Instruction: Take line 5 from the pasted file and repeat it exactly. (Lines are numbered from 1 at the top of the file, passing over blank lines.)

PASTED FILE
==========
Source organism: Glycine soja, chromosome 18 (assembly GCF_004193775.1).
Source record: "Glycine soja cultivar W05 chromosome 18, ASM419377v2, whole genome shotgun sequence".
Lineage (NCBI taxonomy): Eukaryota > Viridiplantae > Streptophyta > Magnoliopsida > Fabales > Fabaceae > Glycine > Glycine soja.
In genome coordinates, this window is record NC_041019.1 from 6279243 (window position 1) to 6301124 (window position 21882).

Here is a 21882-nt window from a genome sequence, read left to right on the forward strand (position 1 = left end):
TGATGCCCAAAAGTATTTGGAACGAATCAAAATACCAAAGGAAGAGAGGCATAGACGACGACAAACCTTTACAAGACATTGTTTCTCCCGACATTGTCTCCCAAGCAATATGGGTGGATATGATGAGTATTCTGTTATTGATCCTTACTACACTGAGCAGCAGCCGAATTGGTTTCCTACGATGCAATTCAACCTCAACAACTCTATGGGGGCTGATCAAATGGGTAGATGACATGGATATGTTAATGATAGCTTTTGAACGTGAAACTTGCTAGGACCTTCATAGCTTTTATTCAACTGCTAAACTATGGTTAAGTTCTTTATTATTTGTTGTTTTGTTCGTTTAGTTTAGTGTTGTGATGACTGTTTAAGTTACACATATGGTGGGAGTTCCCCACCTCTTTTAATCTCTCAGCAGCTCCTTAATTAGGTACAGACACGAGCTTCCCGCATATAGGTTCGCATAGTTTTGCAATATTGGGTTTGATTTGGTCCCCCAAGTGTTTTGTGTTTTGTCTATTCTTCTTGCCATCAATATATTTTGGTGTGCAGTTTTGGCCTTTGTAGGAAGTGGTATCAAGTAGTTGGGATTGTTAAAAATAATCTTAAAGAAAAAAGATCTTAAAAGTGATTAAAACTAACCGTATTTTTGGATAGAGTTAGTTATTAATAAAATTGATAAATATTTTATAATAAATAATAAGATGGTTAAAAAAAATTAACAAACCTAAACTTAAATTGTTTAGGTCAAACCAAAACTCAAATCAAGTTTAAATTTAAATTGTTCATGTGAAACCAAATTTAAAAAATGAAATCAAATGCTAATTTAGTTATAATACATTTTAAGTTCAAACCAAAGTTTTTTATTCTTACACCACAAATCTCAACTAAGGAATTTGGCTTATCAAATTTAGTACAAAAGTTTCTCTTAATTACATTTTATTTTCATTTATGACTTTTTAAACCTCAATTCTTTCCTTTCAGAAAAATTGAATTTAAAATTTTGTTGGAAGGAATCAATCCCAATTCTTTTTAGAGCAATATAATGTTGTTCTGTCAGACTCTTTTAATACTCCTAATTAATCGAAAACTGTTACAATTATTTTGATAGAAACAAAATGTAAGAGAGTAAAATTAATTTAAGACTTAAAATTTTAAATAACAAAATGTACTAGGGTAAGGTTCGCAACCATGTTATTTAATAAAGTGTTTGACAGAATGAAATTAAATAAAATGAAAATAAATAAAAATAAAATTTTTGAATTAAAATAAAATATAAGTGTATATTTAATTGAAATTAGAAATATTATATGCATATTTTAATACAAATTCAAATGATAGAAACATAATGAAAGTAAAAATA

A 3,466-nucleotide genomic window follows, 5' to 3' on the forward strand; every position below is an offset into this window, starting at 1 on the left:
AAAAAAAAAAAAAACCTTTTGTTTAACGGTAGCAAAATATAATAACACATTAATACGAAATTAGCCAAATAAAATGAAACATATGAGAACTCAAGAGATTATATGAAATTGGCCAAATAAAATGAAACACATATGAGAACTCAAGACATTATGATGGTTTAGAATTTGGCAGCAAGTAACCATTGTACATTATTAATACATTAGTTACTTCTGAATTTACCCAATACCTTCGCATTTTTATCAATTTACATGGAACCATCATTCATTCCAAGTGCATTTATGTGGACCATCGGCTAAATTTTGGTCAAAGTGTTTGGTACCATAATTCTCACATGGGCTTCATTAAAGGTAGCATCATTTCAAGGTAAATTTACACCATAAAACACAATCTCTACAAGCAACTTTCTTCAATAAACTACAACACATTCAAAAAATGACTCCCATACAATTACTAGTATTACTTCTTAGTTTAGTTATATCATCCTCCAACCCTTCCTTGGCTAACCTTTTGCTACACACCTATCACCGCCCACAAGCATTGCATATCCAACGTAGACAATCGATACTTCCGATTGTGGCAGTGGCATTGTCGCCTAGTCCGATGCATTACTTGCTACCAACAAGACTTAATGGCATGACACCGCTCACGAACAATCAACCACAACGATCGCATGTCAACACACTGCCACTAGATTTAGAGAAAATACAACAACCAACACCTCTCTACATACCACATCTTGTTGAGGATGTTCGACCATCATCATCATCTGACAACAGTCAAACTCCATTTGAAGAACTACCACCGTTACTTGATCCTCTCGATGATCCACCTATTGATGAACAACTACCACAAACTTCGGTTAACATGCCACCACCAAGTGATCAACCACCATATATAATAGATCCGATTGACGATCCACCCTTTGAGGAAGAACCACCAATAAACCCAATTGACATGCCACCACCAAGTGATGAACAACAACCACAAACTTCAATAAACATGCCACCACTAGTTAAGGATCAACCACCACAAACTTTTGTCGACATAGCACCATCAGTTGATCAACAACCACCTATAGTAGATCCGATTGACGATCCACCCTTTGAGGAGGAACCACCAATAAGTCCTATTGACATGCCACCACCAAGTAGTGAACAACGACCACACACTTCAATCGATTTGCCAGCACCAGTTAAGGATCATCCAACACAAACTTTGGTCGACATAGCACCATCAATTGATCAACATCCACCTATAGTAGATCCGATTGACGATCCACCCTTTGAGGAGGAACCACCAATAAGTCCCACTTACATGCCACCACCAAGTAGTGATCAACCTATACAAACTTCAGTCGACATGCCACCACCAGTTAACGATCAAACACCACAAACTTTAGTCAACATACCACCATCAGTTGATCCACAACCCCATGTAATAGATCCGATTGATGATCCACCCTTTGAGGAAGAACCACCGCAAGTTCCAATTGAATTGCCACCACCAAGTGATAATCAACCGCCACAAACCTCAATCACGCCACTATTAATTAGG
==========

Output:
Here is a 21882-nt window from a genome sequence, read left to right on the forward strand (position 1 = left end):